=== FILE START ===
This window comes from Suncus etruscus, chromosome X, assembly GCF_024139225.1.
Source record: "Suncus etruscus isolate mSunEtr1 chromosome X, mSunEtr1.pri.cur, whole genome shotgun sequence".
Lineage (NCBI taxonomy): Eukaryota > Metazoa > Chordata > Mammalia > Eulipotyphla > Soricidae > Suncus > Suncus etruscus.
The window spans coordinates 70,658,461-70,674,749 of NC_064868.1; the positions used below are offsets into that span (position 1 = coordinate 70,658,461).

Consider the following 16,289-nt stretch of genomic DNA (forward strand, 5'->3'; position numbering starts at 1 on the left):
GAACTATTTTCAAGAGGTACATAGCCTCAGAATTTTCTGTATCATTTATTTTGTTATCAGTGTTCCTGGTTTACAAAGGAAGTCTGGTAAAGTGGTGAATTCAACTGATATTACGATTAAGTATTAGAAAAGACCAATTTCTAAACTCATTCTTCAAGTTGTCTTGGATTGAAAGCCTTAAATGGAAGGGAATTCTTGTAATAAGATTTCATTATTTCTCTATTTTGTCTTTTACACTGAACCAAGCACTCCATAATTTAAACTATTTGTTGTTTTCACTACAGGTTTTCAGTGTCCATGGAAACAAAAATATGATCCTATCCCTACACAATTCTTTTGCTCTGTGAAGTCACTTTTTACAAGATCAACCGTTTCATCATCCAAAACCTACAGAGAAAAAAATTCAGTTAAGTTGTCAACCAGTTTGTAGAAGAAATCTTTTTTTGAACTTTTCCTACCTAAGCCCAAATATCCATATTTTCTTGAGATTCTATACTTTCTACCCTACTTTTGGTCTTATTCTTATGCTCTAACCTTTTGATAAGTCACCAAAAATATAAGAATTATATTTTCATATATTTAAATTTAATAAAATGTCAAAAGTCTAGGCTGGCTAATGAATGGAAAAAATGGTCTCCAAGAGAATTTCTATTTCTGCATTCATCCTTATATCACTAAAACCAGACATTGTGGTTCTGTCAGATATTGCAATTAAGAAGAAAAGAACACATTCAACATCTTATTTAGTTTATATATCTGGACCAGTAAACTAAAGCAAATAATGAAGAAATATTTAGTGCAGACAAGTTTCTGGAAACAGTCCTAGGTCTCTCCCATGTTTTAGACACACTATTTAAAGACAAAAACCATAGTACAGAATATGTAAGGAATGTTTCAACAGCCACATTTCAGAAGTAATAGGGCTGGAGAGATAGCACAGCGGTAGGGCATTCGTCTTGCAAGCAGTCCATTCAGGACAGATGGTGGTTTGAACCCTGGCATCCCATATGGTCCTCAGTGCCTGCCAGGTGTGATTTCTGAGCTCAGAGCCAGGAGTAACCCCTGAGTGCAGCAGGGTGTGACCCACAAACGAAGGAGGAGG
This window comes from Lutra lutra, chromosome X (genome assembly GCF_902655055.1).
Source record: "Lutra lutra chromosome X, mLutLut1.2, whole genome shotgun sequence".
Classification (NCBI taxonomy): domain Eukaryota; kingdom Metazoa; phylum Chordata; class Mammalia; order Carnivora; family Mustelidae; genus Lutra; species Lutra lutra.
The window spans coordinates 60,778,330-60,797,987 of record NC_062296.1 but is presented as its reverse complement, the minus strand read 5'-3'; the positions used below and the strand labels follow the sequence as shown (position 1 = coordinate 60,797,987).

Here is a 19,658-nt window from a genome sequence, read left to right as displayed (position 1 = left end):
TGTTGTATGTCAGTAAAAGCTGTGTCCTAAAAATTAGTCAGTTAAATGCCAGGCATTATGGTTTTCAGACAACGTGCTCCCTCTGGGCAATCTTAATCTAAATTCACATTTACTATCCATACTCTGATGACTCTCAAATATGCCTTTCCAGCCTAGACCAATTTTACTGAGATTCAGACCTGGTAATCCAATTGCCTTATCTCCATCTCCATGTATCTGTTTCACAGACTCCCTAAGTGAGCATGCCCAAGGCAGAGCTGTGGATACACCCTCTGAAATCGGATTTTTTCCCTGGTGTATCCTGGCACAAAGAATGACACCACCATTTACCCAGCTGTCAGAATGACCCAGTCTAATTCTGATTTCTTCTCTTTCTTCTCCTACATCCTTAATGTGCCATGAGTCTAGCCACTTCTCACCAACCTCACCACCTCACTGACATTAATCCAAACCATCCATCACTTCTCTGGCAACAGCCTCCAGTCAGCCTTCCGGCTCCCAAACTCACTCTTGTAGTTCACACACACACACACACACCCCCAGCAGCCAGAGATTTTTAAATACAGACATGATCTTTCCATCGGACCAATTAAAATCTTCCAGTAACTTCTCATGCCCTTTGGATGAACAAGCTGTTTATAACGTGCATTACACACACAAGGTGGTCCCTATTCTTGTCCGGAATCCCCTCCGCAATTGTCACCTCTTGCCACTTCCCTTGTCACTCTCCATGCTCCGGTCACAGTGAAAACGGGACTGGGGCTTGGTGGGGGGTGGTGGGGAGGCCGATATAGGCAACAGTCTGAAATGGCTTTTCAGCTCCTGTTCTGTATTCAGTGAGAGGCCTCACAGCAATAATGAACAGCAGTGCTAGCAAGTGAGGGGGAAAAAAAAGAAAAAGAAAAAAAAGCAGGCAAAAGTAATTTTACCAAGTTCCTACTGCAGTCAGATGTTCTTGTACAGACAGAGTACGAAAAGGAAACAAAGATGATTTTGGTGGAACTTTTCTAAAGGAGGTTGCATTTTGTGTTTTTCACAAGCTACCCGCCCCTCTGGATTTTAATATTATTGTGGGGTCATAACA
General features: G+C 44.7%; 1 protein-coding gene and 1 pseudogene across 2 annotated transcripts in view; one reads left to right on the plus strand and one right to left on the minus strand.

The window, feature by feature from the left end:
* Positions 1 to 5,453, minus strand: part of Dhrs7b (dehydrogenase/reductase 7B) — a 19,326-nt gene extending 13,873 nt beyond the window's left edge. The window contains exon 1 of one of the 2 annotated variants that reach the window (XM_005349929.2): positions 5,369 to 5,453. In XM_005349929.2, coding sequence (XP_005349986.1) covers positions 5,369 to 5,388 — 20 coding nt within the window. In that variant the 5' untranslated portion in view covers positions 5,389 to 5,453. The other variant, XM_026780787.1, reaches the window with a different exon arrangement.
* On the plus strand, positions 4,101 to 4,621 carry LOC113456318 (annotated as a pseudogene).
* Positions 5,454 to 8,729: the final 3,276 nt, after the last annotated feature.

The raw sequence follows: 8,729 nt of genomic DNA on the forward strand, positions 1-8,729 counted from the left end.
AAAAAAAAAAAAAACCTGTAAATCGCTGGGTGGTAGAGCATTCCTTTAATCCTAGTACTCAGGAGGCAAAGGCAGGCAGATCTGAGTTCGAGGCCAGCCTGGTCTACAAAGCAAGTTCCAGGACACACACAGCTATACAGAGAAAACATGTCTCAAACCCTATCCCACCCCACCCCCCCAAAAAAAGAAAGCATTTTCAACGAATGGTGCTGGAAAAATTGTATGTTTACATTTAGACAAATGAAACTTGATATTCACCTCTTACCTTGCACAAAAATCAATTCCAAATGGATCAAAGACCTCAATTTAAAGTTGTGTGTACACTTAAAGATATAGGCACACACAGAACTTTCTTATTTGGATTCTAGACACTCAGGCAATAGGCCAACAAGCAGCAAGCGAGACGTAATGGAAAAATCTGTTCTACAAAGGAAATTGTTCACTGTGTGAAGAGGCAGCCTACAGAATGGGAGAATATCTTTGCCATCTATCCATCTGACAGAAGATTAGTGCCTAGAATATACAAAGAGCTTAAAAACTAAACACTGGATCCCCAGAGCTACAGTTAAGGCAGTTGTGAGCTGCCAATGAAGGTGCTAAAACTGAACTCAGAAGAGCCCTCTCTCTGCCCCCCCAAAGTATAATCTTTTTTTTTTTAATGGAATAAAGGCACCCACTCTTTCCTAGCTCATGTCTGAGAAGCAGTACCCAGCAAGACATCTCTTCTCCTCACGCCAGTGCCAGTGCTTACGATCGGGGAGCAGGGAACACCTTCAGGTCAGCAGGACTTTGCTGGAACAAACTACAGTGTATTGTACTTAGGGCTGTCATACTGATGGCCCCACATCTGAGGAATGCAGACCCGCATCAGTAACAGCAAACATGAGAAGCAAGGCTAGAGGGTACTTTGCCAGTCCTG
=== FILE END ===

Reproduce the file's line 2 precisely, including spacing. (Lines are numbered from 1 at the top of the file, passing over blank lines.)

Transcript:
Source record: "Suncus etruscus isolate mSunEtr1 chromosome X, mSunEtr1.pri.cur, whole genome shotgun sequence".